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The iPhone 4 Pre-Ordering Fail; Or, Don’t Let AT&T Head an Emergency System

 

If the Apocalypse comes, we’re screwed — I’ve already accepted this. But if AT&T can’t even get their act together for iPhone 4 pre-ordering, god knows what will happen when the poop really hits the fan. People in New York City are waiting in lines outside of AT&T stores because the upgrade ordering systems have collapsed. So what exactly is happening?

Most frighteningly, the line at the stores aren’t even for getting the phone, but for pre-ordering: putting one’s name on a list in order to reserve a spot for yet another line on June 24, when the iPhone actually is released. How did AT&T not prepare adequately for what would obviously be a popular product?

According to Gizmodo’s Kyle VanHemert who was on-site at an AT&T store, the servers are entirely overloaded and only about one pre-order was going through every 20 minutes:

They said the problem was system wide. Here’s how it worked: They just kept mashing on the ‘submit’ button and getting error after error. On the umpteenth try, it’d go through and then the next step, whatever that was, would get error after error. After a long time, it would finally go through. What’s worse is that the first step of the process reups your 2 year contract, so you can’t walk away if you get fed up. I had to stick around until it went through, or i’d have a new contract but no subsidized phone.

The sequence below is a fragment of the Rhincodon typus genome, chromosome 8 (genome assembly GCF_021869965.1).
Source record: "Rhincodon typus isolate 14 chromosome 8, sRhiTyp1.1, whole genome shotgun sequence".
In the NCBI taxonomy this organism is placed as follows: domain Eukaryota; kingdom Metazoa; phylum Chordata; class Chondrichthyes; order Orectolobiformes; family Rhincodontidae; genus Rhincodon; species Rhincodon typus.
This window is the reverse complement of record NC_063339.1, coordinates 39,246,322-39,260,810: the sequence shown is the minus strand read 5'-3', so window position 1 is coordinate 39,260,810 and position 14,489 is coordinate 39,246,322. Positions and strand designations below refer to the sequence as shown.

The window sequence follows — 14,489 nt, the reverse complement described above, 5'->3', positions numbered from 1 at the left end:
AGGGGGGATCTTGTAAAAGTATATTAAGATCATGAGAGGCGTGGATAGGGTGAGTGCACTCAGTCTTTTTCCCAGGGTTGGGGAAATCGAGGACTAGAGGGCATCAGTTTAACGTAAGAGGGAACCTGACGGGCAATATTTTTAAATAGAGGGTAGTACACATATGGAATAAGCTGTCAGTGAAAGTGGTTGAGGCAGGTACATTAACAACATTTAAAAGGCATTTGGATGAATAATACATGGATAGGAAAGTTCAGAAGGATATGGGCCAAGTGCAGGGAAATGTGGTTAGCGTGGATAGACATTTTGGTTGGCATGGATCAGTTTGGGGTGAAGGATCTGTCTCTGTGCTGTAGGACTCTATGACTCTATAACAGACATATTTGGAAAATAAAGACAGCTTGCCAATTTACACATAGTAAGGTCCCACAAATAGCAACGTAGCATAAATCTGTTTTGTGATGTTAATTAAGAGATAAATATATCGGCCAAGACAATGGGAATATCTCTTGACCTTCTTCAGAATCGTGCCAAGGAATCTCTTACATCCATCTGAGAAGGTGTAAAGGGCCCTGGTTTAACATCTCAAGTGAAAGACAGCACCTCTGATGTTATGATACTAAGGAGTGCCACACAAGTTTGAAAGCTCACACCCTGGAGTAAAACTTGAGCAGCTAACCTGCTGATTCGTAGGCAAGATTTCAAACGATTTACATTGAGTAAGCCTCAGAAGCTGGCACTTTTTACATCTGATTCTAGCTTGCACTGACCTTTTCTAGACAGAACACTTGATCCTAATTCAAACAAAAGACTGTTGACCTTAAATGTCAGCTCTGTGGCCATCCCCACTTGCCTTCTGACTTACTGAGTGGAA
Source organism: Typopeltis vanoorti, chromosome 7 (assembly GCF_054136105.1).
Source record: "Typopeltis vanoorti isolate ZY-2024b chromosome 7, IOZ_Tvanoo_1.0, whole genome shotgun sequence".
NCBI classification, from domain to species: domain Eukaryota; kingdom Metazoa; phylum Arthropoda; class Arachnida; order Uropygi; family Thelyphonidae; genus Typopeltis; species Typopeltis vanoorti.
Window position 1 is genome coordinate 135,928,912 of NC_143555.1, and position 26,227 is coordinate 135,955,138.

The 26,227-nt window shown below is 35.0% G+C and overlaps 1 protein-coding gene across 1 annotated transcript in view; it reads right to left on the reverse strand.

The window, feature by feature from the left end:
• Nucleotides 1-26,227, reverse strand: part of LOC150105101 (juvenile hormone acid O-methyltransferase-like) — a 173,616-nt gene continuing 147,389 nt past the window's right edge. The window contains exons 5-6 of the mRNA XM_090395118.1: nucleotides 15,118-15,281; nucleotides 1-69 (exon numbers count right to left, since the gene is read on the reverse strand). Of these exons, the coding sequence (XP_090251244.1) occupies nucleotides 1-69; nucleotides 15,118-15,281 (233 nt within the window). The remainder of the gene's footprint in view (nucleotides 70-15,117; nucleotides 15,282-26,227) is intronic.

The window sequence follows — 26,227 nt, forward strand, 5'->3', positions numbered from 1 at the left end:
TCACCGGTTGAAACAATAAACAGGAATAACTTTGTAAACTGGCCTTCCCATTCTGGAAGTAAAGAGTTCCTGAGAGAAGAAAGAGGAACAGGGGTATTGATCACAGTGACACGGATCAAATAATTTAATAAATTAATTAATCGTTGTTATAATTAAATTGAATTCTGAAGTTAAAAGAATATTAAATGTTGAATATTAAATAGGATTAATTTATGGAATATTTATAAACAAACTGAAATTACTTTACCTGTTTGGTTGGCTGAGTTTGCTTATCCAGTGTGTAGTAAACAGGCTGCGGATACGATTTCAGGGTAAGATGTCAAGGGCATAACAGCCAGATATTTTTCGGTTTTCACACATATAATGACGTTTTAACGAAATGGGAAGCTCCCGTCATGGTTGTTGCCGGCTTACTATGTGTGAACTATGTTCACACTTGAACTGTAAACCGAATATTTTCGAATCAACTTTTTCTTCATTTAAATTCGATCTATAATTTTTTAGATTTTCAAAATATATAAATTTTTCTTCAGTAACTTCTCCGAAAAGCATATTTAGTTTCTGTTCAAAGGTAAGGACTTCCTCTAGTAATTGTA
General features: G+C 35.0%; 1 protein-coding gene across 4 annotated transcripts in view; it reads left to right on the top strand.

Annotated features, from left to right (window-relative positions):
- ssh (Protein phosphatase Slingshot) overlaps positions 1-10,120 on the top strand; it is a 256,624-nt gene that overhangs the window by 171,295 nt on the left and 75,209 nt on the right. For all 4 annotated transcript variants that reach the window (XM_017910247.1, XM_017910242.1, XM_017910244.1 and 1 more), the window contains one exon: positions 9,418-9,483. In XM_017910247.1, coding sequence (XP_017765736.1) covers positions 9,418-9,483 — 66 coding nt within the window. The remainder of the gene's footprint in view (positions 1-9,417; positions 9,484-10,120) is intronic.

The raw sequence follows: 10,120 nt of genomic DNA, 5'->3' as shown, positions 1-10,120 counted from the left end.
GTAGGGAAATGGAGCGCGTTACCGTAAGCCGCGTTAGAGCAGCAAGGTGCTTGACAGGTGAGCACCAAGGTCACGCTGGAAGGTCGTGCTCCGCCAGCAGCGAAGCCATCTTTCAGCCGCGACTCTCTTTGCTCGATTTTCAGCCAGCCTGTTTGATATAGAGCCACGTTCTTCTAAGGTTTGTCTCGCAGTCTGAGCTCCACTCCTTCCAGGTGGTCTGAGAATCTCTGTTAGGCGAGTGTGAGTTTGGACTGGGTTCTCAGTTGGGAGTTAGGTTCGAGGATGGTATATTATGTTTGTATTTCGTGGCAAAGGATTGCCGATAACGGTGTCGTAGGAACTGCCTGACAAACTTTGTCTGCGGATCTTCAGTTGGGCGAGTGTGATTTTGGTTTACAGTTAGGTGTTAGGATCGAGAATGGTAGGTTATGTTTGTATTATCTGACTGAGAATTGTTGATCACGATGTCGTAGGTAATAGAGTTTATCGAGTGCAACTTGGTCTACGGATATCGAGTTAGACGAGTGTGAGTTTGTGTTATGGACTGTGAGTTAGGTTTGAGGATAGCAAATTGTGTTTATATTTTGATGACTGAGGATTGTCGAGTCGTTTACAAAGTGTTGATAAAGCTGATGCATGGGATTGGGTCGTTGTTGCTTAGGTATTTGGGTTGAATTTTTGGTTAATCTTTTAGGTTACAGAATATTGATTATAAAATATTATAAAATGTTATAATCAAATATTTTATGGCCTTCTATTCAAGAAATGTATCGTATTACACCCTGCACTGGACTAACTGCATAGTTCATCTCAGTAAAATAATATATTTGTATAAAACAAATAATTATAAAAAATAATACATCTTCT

Frederic Lardinois, blogger at ReadWriteWeb, also tweeted not too long ago: “wonder if Apple managed to sell a single iPhone 4 yet today… I can’t get past the upgrade eligibility screen – servers time out.”

When I tried to log onto AT&T’s myWireless section, I was greeted cheerfully by this screen:

Update: Apparently some reported security breaches in AT&T’s myWireless service. Several have logged on to find themselves in other people’s accounts. AT&T has since taken down the site, citing “a system upgrade”:

The iPhone, with all its new pretty features, is a guaranteed success, and yet AT&T still can’t do it right. What a tragedy.

(h/t Gizmodo; title image via Business Insider.)

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